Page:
Hurricane Ike Roars Ashore, Batters Southeast Texas – washingtonpost.com
This storm, Hurricane Ike, came through the area that I described earlier, the space between Cuba, Florida, and the Yucatan Peninsula. That put the storm over the waters of the Gulf of Mexico that are now slightly warmer than these waters were even a few decades ago. This storm responded to the warmer waters by becoming a huge storm, but not a huge and strong storm. It was a Category 3 Storm. Katrina was a Category 4 or 5 when it struck New Orleans. Katrina is really the model of the mother of all storms, a really large hurricane that is also really powerful in terms of wind speed.
There is some irony in the fact that the Gulf Coast has become a death zone of monster hurricanes as it hosts so much of the American petroleum refinery industry. The hurricane path is set to bear down now and ravage the area that has been so instrumental in American petroleum production. These companies who have fought so hard to create confusion about the role of petrol burning in global warming will now have to figure out how to cover their business costs and the losses that will come regularly from hurricanes like Ike and Katrina. You can take it to the bank, the insurance industry will not feel any loyalty to long term customers and clients who choose to rebuild in this death zone. If you want to rebuild, you will pay huge premiums if you can find insurance.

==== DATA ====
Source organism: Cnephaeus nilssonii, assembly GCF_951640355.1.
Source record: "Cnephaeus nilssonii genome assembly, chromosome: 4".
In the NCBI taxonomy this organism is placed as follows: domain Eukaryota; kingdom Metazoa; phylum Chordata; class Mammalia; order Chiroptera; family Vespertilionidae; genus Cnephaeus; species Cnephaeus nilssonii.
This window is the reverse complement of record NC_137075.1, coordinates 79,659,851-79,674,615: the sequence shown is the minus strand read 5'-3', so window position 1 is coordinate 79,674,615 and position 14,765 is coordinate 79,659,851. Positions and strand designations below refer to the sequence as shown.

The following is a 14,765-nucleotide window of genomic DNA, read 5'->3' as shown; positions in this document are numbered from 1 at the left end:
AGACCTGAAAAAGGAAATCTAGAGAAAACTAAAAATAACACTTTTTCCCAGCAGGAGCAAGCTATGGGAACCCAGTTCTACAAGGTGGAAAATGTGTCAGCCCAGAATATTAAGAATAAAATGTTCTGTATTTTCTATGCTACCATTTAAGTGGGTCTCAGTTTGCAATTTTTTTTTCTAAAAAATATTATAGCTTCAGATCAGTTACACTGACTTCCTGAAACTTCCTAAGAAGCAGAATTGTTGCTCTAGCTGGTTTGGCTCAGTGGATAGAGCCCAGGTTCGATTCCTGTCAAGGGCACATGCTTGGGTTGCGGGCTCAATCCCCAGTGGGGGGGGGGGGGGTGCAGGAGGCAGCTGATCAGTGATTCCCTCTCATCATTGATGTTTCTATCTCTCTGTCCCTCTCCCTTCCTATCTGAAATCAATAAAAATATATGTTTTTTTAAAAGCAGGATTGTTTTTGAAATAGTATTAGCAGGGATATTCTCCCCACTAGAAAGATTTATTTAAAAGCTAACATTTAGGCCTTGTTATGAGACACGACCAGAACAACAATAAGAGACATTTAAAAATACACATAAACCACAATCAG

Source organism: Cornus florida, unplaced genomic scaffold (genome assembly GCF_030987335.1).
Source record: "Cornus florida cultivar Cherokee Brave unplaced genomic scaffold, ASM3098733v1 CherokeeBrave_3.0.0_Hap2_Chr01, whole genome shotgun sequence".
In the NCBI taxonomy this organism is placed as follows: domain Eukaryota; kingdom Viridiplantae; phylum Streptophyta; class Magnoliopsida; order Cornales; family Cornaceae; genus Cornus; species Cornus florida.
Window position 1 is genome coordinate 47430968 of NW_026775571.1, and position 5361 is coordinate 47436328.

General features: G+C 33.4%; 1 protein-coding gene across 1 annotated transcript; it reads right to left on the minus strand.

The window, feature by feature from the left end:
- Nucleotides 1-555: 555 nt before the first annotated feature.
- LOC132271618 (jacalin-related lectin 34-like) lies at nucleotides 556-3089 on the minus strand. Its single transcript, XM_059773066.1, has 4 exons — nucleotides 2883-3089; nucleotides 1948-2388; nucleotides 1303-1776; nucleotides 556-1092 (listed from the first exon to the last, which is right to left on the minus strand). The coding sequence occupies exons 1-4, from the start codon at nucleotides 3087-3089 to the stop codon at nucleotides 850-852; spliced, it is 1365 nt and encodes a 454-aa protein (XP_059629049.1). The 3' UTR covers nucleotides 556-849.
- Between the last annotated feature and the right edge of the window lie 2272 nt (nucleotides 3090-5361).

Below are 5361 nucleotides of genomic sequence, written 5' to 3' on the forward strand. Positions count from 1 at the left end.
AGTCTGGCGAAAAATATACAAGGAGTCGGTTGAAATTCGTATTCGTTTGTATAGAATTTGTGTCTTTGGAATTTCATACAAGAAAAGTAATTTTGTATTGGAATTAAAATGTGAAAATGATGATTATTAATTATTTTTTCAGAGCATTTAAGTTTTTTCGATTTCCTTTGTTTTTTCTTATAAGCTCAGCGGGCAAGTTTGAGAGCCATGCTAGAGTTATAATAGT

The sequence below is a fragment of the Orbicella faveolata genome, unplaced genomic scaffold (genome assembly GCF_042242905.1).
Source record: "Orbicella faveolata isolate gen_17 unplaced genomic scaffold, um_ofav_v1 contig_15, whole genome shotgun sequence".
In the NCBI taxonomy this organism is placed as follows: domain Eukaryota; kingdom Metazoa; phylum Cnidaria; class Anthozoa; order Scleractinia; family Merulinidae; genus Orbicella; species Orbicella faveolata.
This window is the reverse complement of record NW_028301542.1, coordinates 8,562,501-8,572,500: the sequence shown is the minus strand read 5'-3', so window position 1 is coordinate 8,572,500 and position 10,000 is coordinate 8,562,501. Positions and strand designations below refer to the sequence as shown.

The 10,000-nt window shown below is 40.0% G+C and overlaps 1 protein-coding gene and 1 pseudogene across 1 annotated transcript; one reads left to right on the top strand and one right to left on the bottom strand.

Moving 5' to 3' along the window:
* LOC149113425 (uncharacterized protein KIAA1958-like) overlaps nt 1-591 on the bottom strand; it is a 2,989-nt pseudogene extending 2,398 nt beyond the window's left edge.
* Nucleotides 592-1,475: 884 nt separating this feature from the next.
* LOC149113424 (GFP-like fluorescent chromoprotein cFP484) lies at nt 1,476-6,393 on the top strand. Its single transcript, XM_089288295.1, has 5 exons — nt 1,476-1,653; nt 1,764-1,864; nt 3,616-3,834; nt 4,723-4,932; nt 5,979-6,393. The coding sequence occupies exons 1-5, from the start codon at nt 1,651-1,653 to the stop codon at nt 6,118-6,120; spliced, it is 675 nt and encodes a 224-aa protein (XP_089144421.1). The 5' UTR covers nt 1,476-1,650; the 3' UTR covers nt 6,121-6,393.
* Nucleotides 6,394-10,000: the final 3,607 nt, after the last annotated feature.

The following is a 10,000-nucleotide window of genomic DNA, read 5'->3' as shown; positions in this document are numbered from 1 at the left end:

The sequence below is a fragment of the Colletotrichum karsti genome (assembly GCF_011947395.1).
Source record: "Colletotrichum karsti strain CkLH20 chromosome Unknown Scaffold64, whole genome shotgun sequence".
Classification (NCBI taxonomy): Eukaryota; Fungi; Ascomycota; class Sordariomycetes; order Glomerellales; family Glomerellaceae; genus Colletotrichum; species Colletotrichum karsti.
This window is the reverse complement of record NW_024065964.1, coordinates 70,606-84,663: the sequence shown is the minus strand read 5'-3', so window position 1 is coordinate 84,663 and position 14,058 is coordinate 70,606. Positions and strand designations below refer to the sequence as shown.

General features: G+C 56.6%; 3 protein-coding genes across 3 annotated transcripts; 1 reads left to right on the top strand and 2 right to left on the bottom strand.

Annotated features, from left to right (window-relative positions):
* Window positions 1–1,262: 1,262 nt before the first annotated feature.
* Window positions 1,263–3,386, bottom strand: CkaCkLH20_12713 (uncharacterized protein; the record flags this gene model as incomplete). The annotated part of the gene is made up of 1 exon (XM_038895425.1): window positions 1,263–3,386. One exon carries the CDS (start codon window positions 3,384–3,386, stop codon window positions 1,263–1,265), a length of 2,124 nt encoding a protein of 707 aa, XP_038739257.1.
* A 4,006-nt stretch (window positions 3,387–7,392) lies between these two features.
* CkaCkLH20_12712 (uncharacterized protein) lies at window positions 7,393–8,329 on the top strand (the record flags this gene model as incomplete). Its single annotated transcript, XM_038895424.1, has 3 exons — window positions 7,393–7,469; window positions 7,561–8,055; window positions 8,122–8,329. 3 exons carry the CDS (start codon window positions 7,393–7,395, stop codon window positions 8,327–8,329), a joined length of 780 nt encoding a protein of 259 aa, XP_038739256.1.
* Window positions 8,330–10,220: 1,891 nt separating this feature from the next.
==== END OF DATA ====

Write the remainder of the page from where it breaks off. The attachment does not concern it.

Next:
And, of course, no matter what other lessons can be learned as the years go by and these really large storms change the life-support capacity of this small region of a small blue planet, it must be noted that everyday working women and men, families who have been fed misleading propaganda by industry and the corporate media will pay a price.
This is a teachable moment. It is time to leave the Gulf Coast. We may have years like we had between Katrina and Ike, relatively mild hurricane seasons, but the Ike and Katrina years are going to be a regular pattern now.
The small blue planet does not respect our species’ desire to see it as a commodity. It is not a commodity, it is a complex system and when you change the chemistry and makeup in significant ways, like running up the carbon dioxide content of the atmosphere, you do so at your peril.
I am waiting for a tipping point, a moment when the American consciousness absorbs the impact of global warming. A moment when we recognize that polar bears are not the only ones threatened by our short-sighted approach to the planet that we inhabit.